Picking up the pieces after decades of illegal brew business

August 4, 2015 6:38 am
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the group has identified assistance from the Youth Fund, Uwezo Fund and others have enrolled in National Youth Service project to work and earn a living/MIKE KARIUKI
the group has identified assistance from the Youth Fund, Uwezo Fund and others have enrolled in National Youth Service project to work and earn a living/MIKE KARIUKI
NAIROBI, Kenya, Aug 4 – She was only nine years old when she had her first encounter with illicit brews.

Her environment was one that taught her nothing better to do in life than selling illegal liquor.

Brought up by a single parent, her role models were her father and grandmother who were the kingpins of brewing and selling illegal drinks.

Young as she was, her father and grandfather believed any 20 litre jerrycan of alcohol opened by Mary would bring luck to their business.

“I got introduced to it when I was in class four because they said I was sharp in math and that I had (kismat) luck. They said anytime I opened a jerrycan of brew, nothing would remain, it got many customers,” she recounted to Capital FM News.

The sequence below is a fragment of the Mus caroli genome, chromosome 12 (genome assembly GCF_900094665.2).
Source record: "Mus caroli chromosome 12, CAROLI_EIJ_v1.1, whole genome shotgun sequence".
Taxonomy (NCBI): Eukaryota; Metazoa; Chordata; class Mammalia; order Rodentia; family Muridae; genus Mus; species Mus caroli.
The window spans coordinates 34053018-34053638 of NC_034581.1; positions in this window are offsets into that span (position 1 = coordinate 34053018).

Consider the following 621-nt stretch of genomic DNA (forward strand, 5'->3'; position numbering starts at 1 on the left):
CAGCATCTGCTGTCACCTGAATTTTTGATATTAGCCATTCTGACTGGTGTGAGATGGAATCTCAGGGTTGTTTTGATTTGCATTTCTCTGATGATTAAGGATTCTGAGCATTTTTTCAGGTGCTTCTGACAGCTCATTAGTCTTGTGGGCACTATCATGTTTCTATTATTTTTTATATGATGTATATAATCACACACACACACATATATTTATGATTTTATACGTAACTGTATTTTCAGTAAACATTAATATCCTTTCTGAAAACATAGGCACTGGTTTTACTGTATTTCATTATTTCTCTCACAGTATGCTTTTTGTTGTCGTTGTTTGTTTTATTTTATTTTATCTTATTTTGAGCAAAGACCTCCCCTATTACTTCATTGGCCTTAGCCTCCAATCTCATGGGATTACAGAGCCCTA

Mary’s life was miserable. She had to balance between being a school girl and brew seller.

Her second official role was bribing the police.

“My primary school was opposite the police post. So every Monday before going to school I had to pass through the police to give them their dues.”

Selling illegal brew and being well connected with rogue police officers earned Mary negative popularity in her school.

But the business was thriving. That is the money that took care of the family and even educated Mary and her siblings.

Salome, a single mother of seven, started selling the brew after she broke up with her husband.

She also utilised the services of her children to prepare and sell it.

“My mother told me to help her with selling local brew. Initially, we used to do the business in our house, but because of police harassment, my mum rented a house at a different place where we used to operate from,” Salome’s 25 year-old daughter, Jane explained.

Her brother recalls the harsh days of spending cold nights behind police cells in Dagoretti.

“Selling illegal brew is not fun. It is something we did because we didn’t have anything else to do. It was very stressful. We lived in fear of police. Sometimes the little money we made, police would come and take it all.”

Thirty-five year old Joyce inherited the brew business from her mother at the age of 19. She had been selling it for 15 years before she quit.

“I decided to stop because it has a lot of challenges. You make like Sh25,000 and the police come and take it all. They harassed me; I asked God, why am I suffering like this?” she recalls.

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